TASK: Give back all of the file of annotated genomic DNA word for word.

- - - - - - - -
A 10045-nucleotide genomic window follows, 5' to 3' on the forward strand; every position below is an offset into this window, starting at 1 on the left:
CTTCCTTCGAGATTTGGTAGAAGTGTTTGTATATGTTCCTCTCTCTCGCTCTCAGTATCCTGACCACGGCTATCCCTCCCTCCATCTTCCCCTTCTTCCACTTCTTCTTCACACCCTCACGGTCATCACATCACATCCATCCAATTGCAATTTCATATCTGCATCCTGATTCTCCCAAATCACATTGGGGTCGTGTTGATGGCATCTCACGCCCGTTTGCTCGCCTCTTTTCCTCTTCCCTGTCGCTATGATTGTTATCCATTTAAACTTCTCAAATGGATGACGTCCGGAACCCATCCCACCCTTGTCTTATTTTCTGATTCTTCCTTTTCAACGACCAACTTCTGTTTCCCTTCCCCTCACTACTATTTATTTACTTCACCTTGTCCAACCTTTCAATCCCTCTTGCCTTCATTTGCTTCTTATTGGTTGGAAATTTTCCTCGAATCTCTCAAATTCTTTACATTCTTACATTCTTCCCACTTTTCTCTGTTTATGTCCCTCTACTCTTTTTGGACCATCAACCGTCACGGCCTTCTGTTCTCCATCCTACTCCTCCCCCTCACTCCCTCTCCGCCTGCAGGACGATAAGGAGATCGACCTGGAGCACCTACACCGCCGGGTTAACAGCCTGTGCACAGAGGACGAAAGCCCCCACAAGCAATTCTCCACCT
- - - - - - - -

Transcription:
A 10045-nucleotide genomic window follows, 5' to 3' on the forward strand; every position below is an offset into this window, starting at 1 on the left:
CTTCCTTCGAGATTTGGTAGAAGTGTTTGTATATGTTCCTCTCTCTCGCTCTCAGTATCCTGACCACGGCTATCCCTCCCTCCATCTTCCCCTTCTTCCACTTCTTCTTCACACCCTCACGGTCATCACATCACATCCATCCAATTGCAATTTCATATCTGCATCCTGATTCTCCCAAATCACATTGGGGTCGTGTTGATGGCATCTCACGCCCGTTTGCTCGCCTCTTTTCCTCTTCCCTGTCGCTATGATTGTTATCCATTTAAACTTCTCAAATGGATGACGTCCGGAACCCATCCCACCCTTGTCTTATTTTCTGATTCTTCCTTTTCAACGACCAACTTCTGTTTCCCTTCCCCTCACTACTATTTATTTACTTCACCTTGTCCAACCTTTCAATCCCTCTTGCCTTCATTTGCTTCTTATTGGTTGGAAATTTTCCTCGAATCTCTCAAATTCTTTACATTCTTACATTCTTCCCACTTTTCTCTGTTTATGTCCCTCTACTCTTTTTGGACCATCAACCGTCACGGCCTTCTGTTCTCCATCCTACTCCTCCCCCTCACTCCCTCTCCGCCTGCAGGACGATAAGGAGATCGACCTGGAGCACCTACACCGCCGGGTTAACAGCCTGTGCACAGAGGACGAAAGCCCCCACAAGCAATTCTCCACCT